What is the inter-relationship between food and medicine? At various points in history, such as in the Byzantine empire, food and medicine were seen as almost the same thing. The basic idea was that medicine and food both performed the same function of balancing bodily humors. In contemporary countries, such as the US, many people are aware that food has a significant impact on health. But, I think that it’s fair to say, food and medicine are increasingly construed as very different things. Crudely speaking, medicine is a public good that requires great scientific expertise; food is a private affair that depends on different people’s cultures, whims, and private financial resources.
I want to discuss a new policy development that raises questions about what the inter-relationship between food and medicine could and should be. This policy development has largely been overlooked by philosophers. But, I will argue, it raises interesting theoretical questions about the framing of public policies, feasibility, and justice.
California recently piloted a program called “Food is Medicine” that will run from 2018-2021. It provides free healthy meals to 1,000 Medicaid patients with the chronic healthcare condition of congestive heart disorder. The program was inspired by a study that was done by a nonprofit organization in Philadelphia called the Metropolitan Area Neighborhood Nutrition Alliance (MANNA). This study tried to determine the health impact of providing three healthy meals a day to a sample group of chronically ill Medicaid recipients over a 12-month period. The diet provided was optimal for their health condition which requires, amongst other things, having a low sodium diet. When compared to the control group, the sample group’s average monthly healthcare costs were approximately $13,000 less per month, and they had 50% less hospital visits and these visits were 37% shorter.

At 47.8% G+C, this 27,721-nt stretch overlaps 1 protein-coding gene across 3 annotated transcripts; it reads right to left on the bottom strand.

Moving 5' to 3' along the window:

The Food is Medicine program will cost Californian tax pays $6 million. One of its aims, however, is to reduce healthcare costs to tax-payers particularly those resulting from the hospitalization of Medicaid patients with congestive heart disorder—a healthcare condition that has one of the highest rates of hospital readmissions within 30 days. The evidence from the MANNA pilot study very strongly suggests that providing free healthy food to certain patients on Medicaid with congestive heart disorder, would reduce health care costs and produce at least as good health outcomes.
Casting the argument for providing access to healthy food as a means of reducing health costs and improving healthcare outcomes has a number of appeals. In a political context it is rhetorically powerful because many people, of different ideological persuasions, are motivated to reduce healthcare costs. Relatedly, from a more theoretical perspective, it would be appealing to political philosophers, working broadly in the post-Rawlsian tradition of Public Reason, who think that public policies should be compatible with reasonable pluralism: the policy is one that people with different comprehensive conceptions of justice (e.g., Rawlsians, Utilitarians, etc.) can reach a consensus about or at least converge on for different reasons. Even certain libertarians who don’t think that the state should provide free healthcare could agree that the policy is better than the status quo in so far as it reduces healthcare costs.
More generally, the Food is Medicine program suggests that there might be certain advantages of casting food polices within a medical paradigm. Access to food has increasingly been politicized. For instance, in the UK it has been argued that more and more people’s increasing dependence on food banks demonstrates the inadequacies of conservative politics. When access to free food is provided through institutions such as food banks it is conceptualized as a discretionary act that is provided by a group of people to help another group of people in need. Consequently, it is often viewed as stigmatizing or demeaning. In contrast providing access to healthy food through medical institutions, allows us to conceptualize the provision of food as a type of communal or public good. Accordingly, it holds out the promise that some of the stigma surrounding policies that promote access to healthy food can be eroded. For access to such food can be conceptualized as a public good that people are owed—rather than merely given.